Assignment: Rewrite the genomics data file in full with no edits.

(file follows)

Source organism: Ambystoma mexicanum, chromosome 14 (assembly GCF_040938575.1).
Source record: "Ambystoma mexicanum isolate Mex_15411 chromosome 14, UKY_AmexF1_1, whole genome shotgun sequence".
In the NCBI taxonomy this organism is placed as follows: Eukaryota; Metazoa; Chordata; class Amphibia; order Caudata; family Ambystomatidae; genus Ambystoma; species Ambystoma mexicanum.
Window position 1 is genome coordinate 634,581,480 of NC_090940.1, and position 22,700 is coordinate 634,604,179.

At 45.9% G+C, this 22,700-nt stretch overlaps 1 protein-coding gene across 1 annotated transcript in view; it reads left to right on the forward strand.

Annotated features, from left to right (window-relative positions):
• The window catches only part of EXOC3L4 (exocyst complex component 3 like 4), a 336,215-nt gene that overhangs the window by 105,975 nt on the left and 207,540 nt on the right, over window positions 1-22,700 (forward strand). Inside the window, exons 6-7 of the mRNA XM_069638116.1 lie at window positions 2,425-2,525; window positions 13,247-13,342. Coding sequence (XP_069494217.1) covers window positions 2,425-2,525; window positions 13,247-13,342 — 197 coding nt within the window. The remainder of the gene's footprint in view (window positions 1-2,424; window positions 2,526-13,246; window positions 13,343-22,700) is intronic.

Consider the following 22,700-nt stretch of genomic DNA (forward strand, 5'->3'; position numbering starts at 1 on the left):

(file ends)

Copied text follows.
Source organism: Ambystoma mexicanum, chromosome 14 (assembly GCF_040938575.1).
Source record: "Ambystoma mexicanum isolate Mex_15411 chromosome 14, UKY_AmexF1_1, whole genome shotgun sequence".
In the NCBI taxonomy this organism is placed as follows: Eukaryota; Metazoa; Chordata; class Amphibia; order Caudata; family Ambystomatidae; genus Ambystoma; species Ambystoma mexicanum.
Window position 1 is genome coordinate 634,581,480 of NC_090940.1, and position 22,700 is coordinate 634,604,179.

At 45.9% G+C, this 22,700-nt stretch overlaps 1 protein-coding gene across 1 annotated transcript in view; it reads left to right on the forward strand.

Annotated features, from left to right (window-relative positions):
• The window catches only part of EXOC3L4 (exocyst complex component 3 like 4), a 336,215-nt gene that overhangs the window by 105,975 nt on the left and 207,540 nt on the right, over window positions 1-22,700 (forward strand). Inside the window, exons 6-7 of the mRNA XM_069638116.1 lie at window positions 2,425-2,525; window positions 13,247-13,342. Coding sequence (XP_069494217.1) covers window positions 2,425-2,525; window positions 13,247-13,342 — 197 coding nt within the window. The remainder of the gene's footprint in view (window positions 1-2,424; window positions 2,526-13,246; window positions 13,343-22,700) is intronic.

Consider the following 22,700-nt stretch of genomic DNA (forward strand, 5'->3'; position numbering starts at 1 on the left):